On Wednesday, I then got an email to say I was shortlisted in the TES Teacher blogger of the year. I was initially pleased enough that Andrew Old recommended me as potential nominee on his blog (see <here>), but to be shortlisted was a very pleasant surprise. There has been a lot of Twitter conversations about tickets, prices etc. I'm going to make an effort to go, as to be honest, I doubt I'll get invited again any time soon! See more <here>

Saturday was then the second London RE Hub conference. Using the power of social media, we had an event attended by around 120 people. There was a great buzz in the hall of the London Muslim Centre / East London Mosque as we discussed key subject knowledge. I'm genuinely amazed that people would give up their Saturday, and some pay out of their own pocket, to come to an event I've organised! None of it would be possible without such a great team; huge thanks to [L to R] Claire, Deborah, Kate and Julia. We were still smiling at the end of the day:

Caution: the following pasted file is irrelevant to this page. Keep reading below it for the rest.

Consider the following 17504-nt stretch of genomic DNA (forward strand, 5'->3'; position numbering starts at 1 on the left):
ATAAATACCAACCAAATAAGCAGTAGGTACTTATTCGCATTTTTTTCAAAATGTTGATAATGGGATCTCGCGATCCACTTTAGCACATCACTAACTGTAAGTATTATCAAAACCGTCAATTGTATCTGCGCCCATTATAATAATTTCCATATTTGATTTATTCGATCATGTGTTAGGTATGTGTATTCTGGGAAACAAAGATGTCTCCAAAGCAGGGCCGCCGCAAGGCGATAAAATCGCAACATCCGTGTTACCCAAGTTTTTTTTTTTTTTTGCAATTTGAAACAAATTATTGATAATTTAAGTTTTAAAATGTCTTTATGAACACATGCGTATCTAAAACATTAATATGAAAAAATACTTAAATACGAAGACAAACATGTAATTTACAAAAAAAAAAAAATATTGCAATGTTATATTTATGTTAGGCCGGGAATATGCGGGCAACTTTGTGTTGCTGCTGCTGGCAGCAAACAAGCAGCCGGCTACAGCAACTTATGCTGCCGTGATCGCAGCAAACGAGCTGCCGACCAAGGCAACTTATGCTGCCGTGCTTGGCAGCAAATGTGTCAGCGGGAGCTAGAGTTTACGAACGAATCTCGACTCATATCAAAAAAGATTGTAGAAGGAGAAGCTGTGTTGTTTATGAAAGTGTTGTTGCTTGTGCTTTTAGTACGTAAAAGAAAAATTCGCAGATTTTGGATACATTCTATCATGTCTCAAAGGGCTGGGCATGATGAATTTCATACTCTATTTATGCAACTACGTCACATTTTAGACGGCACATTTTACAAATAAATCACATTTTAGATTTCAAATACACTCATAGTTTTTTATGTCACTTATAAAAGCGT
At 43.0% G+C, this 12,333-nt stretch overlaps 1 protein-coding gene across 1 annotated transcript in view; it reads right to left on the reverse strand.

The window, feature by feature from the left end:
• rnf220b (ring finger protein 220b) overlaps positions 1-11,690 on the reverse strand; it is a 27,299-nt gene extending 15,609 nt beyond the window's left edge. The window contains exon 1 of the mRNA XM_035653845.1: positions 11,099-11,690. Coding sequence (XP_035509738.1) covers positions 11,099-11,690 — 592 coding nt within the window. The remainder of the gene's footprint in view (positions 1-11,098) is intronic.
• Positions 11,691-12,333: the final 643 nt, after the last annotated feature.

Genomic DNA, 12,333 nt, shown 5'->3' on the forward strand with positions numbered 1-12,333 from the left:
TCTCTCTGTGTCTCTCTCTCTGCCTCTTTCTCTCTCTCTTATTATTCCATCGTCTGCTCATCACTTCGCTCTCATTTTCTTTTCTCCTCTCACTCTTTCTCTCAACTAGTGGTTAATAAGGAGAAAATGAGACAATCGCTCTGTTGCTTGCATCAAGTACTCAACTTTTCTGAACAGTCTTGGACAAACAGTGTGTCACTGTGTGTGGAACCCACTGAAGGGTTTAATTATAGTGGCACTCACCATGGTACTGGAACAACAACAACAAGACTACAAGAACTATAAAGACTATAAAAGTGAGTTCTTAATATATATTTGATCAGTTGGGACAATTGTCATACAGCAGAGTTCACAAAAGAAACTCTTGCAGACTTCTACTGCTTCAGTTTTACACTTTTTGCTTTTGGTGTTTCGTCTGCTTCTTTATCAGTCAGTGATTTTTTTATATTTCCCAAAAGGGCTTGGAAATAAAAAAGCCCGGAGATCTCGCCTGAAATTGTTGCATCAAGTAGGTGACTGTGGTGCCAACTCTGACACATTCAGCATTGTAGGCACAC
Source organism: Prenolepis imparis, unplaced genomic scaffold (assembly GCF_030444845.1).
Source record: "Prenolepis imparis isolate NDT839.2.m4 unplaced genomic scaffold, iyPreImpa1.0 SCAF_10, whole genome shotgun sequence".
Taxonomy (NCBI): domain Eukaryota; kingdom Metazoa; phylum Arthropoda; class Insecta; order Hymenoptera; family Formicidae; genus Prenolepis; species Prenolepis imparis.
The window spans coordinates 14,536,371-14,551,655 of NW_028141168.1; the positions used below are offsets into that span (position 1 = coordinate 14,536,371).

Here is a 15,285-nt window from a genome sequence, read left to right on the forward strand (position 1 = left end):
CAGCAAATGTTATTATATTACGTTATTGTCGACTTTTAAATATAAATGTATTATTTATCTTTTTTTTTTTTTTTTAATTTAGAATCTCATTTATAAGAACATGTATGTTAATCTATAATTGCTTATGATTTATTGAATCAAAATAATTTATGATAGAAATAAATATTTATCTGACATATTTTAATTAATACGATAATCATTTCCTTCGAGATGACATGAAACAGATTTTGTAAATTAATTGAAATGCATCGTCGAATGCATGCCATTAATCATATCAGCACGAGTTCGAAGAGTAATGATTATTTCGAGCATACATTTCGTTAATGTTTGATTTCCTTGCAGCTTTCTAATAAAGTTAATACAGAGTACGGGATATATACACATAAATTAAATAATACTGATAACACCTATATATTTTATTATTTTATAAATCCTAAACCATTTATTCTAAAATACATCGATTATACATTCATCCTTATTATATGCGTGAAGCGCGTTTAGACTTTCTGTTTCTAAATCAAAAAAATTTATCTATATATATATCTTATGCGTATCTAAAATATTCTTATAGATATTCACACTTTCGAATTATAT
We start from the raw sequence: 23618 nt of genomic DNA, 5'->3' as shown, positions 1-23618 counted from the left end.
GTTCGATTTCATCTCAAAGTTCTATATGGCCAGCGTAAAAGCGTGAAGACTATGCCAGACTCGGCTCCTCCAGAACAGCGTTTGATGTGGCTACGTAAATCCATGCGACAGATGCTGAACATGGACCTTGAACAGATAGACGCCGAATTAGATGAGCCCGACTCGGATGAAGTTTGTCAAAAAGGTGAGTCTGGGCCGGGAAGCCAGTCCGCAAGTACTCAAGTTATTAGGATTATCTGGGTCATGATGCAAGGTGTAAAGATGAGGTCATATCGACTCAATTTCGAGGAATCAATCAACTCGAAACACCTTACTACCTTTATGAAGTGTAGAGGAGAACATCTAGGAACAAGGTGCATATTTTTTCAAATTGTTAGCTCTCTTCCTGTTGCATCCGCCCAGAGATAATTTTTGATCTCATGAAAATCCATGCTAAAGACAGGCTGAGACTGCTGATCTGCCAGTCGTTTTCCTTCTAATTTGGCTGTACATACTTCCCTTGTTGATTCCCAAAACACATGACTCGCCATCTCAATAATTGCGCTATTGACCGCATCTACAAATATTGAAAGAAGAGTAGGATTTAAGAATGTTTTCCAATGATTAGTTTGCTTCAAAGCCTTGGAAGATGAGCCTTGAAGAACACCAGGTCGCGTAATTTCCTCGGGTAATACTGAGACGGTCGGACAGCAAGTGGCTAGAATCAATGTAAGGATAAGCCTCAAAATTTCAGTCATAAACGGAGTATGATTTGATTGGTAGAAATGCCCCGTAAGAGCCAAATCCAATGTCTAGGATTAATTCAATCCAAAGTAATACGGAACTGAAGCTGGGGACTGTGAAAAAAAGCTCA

While I was at the conference, post arrived, which I only opened on Sunday - my invite to Buckingham Palace! The CES nominated me for my work in Catholic education and I was put forward by the DfE too attend. Mobile phones need to be switched off, so no live tweeting the event or selfies with Liz!

I think as teachers, when recognition and praise comes your way, it can feel a little awkward.

I know I am not the greatest of teachers, although I'd hope that most of my lessons are informative and useful for my students. I know there are areas I still need to work on, and improve on. I also know my priorities have shifted somewhat since becoming a dad last October. I also know there are lots of teachers working at capacity who never get a word of thanks or recognition on a daily basis; that's not right.

I'd like to say a big thank you to all those who put faith in me or put me forward for these things; it means more than you could ever imagine - teachers thrive on praise just as much as students do! Thank you.

Thursday, 14 April 2016

#TMLondon - The Aftermath